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VT: Contract lawyer for state not state employee

Reed v. Glynn, 724 A.2d 464 (Vt. 1998)

VT. Underlying Criminal Defense

Student Contributor:  Eric B. Kang

Facts: Lawyer had a contract with the Windsor County defender general to provide representation to indigent defendants in cases in which the public defender was disqualified because of a conflict of interest or was otherwise unavailable. The contract explicitly stated that he would act in an independent capacity, and not as an employee of the state. Lawyer represented client in a probation revocation proceeding. After the court found the client guilty of violating the terms of his probation and sentenced him to 3-5 years in jail, the client sued lawyer because he was dissatisfied in part for not exploring a favorable plea agreement with the probation officer and the state’s attorney. The trial court granted lawyer’s motion for summary judgment, in which the lawyer argued that he was a state employee and thus could not be sued. Client appealed.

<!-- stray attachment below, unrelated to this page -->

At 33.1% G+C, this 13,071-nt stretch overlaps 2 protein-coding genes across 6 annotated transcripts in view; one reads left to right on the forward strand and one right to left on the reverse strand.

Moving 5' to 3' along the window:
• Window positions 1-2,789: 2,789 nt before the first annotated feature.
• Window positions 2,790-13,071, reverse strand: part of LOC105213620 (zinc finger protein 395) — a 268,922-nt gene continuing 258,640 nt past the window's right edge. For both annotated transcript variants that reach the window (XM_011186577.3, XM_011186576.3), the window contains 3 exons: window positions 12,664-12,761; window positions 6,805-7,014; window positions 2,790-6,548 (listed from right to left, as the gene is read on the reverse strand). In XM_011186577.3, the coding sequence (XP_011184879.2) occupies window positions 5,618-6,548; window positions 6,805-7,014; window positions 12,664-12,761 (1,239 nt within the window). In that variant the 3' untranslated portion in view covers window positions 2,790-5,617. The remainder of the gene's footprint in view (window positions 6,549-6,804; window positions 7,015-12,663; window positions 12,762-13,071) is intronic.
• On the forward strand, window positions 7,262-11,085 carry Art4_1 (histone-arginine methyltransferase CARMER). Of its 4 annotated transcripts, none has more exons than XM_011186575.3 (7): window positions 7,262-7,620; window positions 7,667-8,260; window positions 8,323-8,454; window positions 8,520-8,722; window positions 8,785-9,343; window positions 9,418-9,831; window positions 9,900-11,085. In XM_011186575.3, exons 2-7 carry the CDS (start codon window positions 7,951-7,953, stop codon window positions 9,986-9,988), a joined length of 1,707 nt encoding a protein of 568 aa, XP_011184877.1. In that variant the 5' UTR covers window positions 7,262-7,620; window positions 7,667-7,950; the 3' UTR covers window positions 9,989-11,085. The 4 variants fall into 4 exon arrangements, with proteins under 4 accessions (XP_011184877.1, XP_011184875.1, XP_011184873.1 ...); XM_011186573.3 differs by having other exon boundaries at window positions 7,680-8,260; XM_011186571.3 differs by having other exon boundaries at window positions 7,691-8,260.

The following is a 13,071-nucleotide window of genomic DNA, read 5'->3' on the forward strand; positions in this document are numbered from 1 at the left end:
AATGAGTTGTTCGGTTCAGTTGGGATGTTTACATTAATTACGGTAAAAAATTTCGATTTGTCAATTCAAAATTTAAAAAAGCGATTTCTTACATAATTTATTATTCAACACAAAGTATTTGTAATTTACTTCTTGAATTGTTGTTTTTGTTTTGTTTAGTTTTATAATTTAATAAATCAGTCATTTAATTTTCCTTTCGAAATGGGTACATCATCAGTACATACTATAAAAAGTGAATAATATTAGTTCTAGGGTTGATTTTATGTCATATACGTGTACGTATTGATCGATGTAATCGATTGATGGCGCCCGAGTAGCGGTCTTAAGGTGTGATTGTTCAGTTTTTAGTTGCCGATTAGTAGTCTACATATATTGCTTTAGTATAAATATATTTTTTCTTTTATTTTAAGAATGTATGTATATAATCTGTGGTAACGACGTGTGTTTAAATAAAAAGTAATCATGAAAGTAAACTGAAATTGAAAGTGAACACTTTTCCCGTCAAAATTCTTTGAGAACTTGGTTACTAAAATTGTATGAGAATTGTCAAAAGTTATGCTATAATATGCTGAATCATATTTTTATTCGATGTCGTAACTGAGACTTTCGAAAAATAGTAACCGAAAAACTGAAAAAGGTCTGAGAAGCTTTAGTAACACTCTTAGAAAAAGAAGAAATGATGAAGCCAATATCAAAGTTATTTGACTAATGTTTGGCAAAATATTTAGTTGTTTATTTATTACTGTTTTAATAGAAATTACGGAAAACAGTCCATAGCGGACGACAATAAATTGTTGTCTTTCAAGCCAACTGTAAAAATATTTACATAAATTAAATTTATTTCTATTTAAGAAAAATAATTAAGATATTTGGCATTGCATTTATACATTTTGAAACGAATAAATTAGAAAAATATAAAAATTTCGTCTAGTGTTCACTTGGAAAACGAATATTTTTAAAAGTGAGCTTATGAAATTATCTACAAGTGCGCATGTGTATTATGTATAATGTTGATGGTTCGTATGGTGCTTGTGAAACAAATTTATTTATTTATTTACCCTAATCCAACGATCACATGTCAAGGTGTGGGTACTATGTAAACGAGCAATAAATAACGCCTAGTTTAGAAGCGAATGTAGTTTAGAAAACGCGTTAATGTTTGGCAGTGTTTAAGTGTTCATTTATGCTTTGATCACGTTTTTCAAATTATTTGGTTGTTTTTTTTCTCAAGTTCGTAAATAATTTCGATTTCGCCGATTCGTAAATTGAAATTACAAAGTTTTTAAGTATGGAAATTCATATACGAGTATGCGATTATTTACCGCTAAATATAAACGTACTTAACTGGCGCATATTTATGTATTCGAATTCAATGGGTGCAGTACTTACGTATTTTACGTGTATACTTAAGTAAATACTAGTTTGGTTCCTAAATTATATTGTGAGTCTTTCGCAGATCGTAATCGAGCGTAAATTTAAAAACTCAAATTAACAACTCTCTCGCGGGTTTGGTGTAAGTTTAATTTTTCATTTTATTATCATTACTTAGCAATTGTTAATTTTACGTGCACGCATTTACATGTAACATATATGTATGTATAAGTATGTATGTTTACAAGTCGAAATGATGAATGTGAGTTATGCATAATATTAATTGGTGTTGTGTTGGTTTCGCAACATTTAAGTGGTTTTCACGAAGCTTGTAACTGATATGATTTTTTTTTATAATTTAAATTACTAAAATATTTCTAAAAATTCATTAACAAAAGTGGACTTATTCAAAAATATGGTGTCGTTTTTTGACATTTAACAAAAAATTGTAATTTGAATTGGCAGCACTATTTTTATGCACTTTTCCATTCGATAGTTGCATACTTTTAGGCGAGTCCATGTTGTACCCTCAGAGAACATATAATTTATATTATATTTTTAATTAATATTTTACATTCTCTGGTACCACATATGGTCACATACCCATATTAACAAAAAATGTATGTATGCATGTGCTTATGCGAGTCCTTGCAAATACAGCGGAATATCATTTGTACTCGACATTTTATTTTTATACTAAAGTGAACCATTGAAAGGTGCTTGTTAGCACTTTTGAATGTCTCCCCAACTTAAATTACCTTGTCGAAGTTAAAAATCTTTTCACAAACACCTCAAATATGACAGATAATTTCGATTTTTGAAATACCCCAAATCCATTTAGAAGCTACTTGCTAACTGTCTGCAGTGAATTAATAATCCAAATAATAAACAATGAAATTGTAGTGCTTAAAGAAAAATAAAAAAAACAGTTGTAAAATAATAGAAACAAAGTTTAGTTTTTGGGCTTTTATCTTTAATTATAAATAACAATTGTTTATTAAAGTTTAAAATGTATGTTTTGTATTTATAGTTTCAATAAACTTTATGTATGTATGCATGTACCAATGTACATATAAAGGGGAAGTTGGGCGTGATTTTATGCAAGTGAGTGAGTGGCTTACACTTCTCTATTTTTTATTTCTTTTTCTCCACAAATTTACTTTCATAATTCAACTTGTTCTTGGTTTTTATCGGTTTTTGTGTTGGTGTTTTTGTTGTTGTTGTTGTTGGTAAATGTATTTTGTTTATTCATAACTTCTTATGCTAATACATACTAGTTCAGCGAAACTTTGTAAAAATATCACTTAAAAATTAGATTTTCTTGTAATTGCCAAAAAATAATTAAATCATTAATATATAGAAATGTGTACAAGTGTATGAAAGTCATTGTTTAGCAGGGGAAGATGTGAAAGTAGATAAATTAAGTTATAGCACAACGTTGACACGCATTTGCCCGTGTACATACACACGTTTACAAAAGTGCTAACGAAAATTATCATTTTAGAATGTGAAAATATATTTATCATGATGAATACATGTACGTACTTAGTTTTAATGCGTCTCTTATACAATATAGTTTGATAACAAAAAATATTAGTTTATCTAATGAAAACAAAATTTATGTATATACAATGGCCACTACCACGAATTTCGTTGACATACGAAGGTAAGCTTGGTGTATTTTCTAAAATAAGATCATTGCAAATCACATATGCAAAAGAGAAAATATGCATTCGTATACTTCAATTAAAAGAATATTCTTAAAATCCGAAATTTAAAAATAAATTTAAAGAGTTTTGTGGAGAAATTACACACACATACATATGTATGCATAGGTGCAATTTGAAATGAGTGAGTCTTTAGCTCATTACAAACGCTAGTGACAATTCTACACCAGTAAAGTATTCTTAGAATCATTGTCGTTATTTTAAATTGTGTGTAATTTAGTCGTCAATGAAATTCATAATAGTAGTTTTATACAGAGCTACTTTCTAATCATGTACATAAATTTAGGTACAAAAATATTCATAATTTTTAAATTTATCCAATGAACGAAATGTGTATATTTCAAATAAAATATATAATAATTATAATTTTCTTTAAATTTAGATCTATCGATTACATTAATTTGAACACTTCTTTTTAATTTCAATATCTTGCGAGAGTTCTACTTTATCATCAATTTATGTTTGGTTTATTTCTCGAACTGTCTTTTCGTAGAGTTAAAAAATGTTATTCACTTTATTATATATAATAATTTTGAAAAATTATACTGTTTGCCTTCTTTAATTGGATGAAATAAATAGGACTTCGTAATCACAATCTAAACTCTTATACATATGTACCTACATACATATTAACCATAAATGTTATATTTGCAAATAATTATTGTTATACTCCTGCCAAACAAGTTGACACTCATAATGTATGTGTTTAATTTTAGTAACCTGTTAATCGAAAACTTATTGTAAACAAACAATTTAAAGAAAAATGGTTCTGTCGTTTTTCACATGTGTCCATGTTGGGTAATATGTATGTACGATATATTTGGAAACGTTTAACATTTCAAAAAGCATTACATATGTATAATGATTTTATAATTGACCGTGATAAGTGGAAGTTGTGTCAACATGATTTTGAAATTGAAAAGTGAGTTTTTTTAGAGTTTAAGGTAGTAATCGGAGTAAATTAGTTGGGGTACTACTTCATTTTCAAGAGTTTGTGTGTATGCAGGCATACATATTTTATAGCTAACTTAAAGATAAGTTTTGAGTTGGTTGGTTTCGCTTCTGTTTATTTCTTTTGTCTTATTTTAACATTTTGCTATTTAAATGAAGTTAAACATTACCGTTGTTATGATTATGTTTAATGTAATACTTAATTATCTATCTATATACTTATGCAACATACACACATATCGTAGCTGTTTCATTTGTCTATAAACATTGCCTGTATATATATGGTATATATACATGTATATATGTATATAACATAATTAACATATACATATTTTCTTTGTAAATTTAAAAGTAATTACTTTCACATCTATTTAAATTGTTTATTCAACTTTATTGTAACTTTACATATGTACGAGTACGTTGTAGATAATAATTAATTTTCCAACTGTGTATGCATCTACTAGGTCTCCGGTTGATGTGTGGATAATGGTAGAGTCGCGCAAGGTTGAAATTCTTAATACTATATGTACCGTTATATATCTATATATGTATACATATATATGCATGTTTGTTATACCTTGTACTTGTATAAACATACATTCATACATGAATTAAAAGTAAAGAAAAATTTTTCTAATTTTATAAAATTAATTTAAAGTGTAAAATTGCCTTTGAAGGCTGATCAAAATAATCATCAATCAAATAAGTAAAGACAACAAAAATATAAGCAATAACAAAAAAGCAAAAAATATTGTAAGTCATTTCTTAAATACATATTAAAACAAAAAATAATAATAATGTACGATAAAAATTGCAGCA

Issue: Whether lawyer contracted to provide representation for indigent clients for the state is considered a state employee.

Ruling: No. The court here looked at the definition of “state employee” in Vermont statute, which defined a state employee to include “any elective or appointive officer or employee within the legislative, executive or judicial branches of state government or any former such employee or officer.” 3 V.S.A. §1101(b). Looking at the plain meaning of the statute, the court held that the lawyer did not fit within the definition of a “state employee,” and was neither an “officer” nor an “employee” of state government. The court then noted that under common law, if “the party for whom the work is being done … specif[ies] the result only, and the [party performing the work] may adopt such means and methods as he chooses to accomplish that result, then the latter is not an employee, but an independent contractor.” Reed v. Glynn, 724 A.2d 464, 466 (quoting Kelley’s Dependents v. Hoosac Lumber Co., 95 Vt. 50 (1921)). Here, the court noted that the defender general had no control over the means and methods by which the lawyer provided representation to indigent clients.

Lesson: When lawyers contract for employment with the state, that relationship alone will not convince courts to recognize that the lawyer is a “state employee.” Rather, like any other employment relationship, the courts will look at the nature of the employment and assess whether this was an employee-employer relationship, or the lawyer is an independent contractor.

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Posted in: Criminal Law, Vermont